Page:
Mid-Day Ethics Meanderings, 7/22/2020: Relax, The Duke Is Safe.

1 .Another shoe drops: The Boston Red Sox announced that they would “support” any players who chose to kneel during the National Anthem when The Strangest Baseball Season since World War II, when teams fielded 16-year-old infielders and one-armed outfielders, commences tomorrow. The announcement was no surprise, and this team in particular had little choice.

Boston’s AL team is forever viewed with suspicion on race issues because it was the last major league team to break the color line, and because it passed on opportunities to sign some of the early black stars. Last season a visiting player claimed to hear a racist slur hurled his way from the Fenway Park bleachers, and the Red Sox management has been ostentatiously “woke,” cancelling Tom Yawkey  from the Fenway environs  though the team owes its existence to the long-time owner’s beneficence. He was rumored to be a racist, however, and that was enough to justify erasing his name (except from his initials in Morse Code on the scoreboard).

2.  Bad service only matters for drug stores, apparently. State regulators in Oklahoma cited and fined CVS for conditions found at four of its pharmacies, including inadequate staffing and errors made in filling prescriptions. Staffing just about everywhere is unfriendly to consumers—indeed, most stores were understaffed even before the lockdown, now half-lockdown while the teachers extort the country.

Our local CVS, where I have many ethics adventures, now has minimal staff, including in the pharmacy,  because there are so few customers lately. Hilariously, the store’s auto-scan checkout option is one of the features that requires staff: the damn things don’t work half the time, or a staffer has to lead some confused senior through the process.

3. Unfortunately, it’s more difficult than ever to believe sexual harassment allegations. #MeToo so egregiously overplayed its hand and has been so schizophrenic in its standards that I have to look at any high-profile allegations as potentially motivated by politics. In an action that must have been well underway before the Washington Redskins  suddenly caved and agreed to change the team’s name (yet another poll, a new one, has indicated that the vast majority of football fans and Native Americans have no problem with “Redskins”), 15 female ex-employees told The Washington Post that they were sexually harassed while working for the organization. Shortly thereafter, a Fox News staffer and periodic on-air guest filed suit in federal court alleging they had been harassed or raped  by Ed Henry, the Fox News reporter who was fired for “willful sexual misconduct in the workplace,”  The suit also alleges harassment by  Tucker Carlson and Sean Hannity, the latter perpetually on “the resistance’s” hit list and the target of boycotts, and Carlson recently becoming a force as a pundit. Therefore he must be destroyed.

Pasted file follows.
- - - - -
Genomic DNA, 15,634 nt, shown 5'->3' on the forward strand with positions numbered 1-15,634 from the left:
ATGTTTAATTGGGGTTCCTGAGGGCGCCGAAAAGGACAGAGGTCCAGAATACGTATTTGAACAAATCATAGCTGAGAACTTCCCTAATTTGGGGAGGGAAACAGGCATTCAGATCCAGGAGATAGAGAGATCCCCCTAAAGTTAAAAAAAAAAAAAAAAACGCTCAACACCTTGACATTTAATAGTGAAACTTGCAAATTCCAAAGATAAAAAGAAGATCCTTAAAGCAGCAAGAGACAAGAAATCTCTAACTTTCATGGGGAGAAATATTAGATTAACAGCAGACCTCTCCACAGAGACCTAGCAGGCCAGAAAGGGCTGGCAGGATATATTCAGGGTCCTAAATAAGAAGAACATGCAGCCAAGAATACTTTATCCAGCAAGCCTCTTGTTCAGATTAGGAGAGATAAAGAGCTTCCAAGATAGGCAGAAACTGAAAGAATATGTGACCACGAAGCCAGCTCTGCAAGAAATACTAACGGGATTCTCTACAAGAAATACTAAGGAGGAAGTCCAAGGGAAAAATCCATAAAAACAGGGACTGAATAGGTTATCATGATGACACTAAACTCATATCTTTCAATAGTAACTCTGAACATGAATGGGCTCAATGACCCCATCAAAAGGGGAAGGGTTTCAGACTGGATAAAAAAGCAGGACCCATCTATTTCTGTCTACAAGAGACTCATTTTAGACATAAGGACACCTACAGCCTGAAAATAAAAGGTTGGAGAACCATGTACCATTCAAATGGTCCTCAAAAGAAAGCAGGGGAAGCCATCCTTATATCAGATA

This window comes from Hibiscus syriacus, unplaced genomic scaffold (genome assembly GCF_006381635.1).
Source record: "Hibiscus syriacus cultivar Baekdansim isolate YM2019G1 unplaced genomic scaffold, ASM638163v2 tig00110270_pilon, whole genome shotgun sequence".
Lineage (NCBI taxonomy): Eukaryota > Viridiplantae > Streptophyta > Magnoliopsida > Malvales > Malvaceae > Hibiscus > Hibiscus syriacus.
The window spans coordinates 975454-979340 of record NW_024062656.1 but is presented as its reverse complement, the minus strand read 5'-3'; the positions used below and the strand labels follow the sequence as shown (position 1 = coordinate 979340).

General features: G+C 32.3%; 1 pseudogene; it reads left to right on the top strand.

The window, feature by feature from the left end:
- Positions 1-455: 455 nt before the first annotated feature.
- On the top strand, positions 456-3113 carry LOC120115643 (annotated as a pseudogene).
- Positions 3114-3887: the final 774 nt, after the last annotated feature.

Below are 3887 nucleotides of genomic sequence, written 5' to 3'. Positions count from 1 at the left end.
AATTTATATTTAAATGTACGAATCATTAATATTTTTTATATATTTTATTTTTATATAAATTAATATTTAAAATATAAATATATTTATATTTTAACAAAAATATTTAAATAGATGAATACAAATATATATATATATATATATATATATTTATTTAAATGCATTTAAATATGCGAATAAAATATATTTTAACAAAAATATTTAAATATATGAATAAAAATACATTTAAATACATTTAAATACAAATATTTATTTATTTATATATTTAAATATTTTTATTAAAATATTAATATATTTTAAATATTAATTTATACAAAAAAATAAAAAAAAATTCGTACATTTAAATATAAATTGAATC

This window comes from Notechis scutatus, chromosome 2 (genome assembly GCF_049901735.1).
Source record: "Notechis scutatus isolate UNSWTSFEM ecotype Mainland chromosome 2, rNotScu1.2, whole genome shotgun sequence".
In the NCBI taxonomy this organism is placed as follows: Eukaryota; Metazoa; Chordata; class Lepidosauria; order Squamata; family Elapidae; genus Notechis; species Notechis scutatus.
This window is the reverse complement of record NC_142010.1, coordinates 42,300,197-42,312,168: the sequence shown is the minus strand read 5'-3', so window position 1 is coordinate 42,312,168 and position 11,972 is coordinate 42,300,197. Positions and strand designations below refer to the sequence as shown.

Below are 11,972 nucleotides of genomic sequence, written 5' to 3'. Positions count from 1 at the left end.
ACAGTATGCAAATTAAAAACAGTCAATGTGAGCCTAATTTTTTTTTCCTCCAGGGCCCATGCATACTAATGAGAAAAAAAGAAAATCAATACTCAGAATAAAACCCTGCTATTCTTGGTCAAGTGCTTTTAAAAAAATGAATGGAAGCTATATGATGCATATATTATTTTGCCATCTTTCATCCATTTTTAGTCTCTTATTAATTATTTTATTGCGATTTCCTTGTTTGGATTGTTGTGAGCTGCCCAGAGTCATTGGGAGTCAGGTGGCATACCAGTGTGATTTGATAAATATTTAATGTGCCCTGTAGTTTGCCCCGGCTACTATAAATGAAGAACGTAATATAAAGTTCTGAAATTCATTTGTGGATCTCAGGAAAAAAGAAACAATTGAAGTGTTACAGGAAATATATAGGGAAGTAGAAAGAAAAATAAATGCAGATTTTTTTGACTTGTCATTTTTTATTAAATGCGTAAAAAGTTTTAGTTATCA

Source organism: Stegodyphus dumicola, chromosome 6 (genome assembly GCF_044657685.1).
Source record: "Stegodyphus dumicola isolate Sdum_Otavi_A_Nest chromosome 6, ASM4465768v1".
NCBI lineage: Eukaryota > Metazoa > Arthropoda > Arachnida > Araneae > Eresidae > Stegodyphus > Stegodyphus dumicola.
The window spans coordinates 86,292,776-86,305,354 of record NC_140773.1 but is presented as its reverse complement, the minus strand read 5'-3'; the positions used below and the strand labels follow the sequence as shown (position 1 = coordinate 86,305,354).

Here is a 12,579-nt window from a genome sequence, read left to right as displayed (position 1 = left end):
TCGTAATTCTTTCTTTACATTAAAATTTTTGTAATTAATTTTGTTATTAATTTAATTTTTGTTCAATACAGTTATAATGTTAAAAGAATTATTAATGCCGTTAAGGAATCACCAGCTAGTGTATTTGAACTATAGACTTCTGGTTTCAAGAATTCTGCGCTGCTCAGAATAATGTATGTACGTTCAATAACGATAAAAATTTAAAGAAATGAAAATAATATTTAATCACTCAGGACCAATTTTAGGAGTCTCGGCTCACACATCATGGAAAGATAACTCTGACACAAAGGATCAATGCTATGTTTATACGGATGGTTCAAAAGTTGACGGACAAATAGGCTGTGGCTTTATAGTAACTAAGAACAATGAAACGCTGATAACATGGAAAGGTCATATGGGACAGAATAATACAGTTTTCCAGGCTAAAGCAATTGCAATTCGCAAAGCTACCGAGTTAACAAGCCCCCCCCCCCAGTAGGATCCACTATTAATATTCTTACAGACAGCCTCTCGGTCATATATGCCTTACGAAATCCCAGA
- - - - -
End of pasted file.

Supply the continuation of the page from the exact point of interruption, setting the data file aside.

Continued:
Do I find it hard to believe that the Redskins, or any NFL team, has a culture hostile to female employees? No. Do I think that Fox News has effectively banished its pervasive workplace sexism and misogyny since the forced exits of the late Roger Ailes and Bill O’Reilly?  Absolutely not. Do I think weaponizing sexual harassment allegations has become a predictable and unethical tactic on the Left, (See: Mathews, Chris) thus making the timing of both of these sets of complants suspicious?

Is Bismark a herring?*

4. More things  now as predictable as they are indefensible. The University of Southern California’s School of Cinematic Arts will remove its John Wayne exhibit as part of the school’s efforts to address “systemic racism” in society with obnoxious, shallow and foolish gestures.

The Duke graduated from USC, of course (he was raised in Iowa), and the justification for his dishonoring was an admittedly dumb interview he gave Playboy in 1971, where he was obviously (to me, anyway, at the time) trolling a liberal and hostile magazine by saying exactly the kinds of things  the Wayne haters expected him to say. (I always assumed he was drunk during that interview.) This move by USC was expected—California, universities: you know, morons. As Spiked noted, Wayne’s importance to the culture and the history of film by virtue of his on-screen portrayals should not be diminished by any interview the actor did.

As an actor and a director,Wayne was careful to portray characters who respected blacks and other minorities as human beings. In “The Cowboys,” for example, he is routinely reprimanded and shown up by his black cook, played by the great Rosco Lee Browne. In many movies, like “McClintock!,” “Hondo” and “Fort Apache,” he demonstrated sympathy and respect for Native Americans; Wayne also prominently featured Chinese-American actor H.W. Gim in his films whenever feasible from 1942 on, notably as his landlord Chin Lee in “True Grit.”

If his character was a racist, Wayne didn’t hesitate to represent racism negatively, as when he opposed his black ranch hand (Woody Strode) learning to read in “The Man Who Shot Liberty Valence” because Wayne’s character is hostage to archaic traditions, or when he seems determined to murder his white niece (Natalie Wood) because she has lived with Native Americans and presumably had sex with a chief.